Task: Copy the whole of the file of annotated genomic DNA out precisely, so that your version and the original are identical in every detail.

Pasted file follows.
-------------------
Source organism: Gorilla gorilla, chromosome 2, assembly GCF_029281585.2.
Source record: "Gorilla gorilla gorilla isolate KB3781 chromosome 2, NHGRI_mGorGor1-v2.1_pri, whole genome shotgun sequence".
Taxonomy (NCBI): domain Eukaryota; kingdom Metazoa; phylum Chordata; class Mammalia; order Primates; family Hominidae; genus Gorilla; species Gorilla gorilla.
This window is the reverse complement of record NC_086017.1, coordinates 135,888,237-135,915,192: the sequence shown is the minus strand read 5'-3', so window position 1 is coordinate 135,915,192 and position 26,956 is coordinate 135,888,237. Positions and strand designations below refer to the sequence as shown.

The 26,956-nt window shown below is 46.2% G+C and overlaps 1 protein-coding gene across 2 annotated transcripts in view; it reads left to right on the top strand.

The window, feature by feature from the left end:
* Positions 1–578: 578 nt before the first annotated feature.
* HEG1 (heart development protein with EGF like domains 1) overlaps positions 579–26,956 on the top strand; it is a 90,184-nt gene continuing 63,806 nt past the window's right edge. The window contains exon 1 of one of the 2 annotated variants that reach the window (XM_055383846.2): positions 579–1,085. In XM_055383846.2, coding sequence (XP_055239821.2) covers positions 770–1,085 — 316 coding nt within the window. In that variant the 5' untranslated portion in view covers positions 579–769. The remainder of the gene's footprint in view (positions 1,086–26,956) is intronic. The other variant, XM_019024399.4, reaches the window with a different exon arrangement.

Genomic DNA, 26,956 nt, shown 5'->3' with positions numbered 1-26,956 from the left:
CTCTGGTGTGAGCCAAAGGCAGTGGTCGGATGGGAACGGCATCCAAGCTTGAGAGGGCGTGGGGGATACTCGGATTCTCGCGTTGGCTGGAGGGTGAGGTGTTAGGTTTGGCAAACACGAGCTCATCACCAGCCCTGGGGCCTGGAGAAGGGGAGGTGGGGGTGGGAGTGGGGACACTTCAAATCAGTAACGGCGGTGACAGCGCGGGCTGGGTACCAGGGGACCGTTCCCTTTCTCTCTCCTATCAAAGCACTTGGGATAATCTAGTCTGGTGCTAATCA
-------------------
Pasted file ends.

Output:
Source organism: Gorilla gorilla, chromosome 2, assembly GCF_029281585.2.
Source record: "Gorilla gorilla gorilla isolate KB3781 chromosome 2, NHGRI_mGorGor1-v2.1_pri, whole genome shotgun sequence".
Taxonomy (NCBI): domain Eukaryota; kingdom Metazoa; phylum Chordata; class Mammalia; order Primates; family Hominidae; genus Gorilla; species Gorilla gorilla.
This window is the reverse complement of record NC_086017.1, coordinates 135,888,237-135,915,192: the sequence shown is the minus strand read 5'-3', so window position 1 is coordinate 135,915,192 and position 26,956 is coordinate 135,888,237. Positions and strand designations below refer to the sequence as shown.

The 26,956-nt window shown below is 46.2% G+C and overlaps 1 protein-coding gene across 2 annotated transcripts in view; it reads left to right on the top strand.

The window, feature by feature from the left end:
* Positions 1–578: 578 nt before the first annotated feature.
* HEG1 (heart development protein with EGF like domains 1) overlaps positions 579–26,956 on the top strand; it is a 90,184-nt gene continuing 63,806 nt past the window's right edge. The window contains exon 1 of one of the 2 annotated variants that reach the window (XM_055383846.2): positions 579–1,085. In XM_055383846.2, coding sequence (XP_055239821.2) covers positions 770–1,085 — 316 coding nt within the window. In that variant the 5' untranslated portion in view covers positions 579–769. The remainder of the gene's footprint in view (positions 1,086–26,956) is intronic. The other variant, XM_019024399.4, reaches the window with a different exon arrangement.

Genomic DNA, 26,956 nt, shown 5'->3' with positions numbered 1-26,956 from the left:
CTCTGGTGTGAGCCAAAGGCAGTGGTCGGATGGGAACGGCATCCAAGCTTGAGAGGGCGTGGGGGATACTCGGATTCTCGCGTTGGCTGGAGGGTGAGGTGTTAGGTTTGGCAAACACGAGCTCATCACCAGCCCTGGGGCCTGGAGAAGGGGAGGTGGGGGTGGGAGTGGGGACACTTCAAATCAGTAACGGCGGTGACAGCGCGGGCTGGGTACCAGGGGACCGTTCCCTTTCTCTCTCCTATCAAAGCACTTGGGATAATCTAGTCTGGTGCTAATCA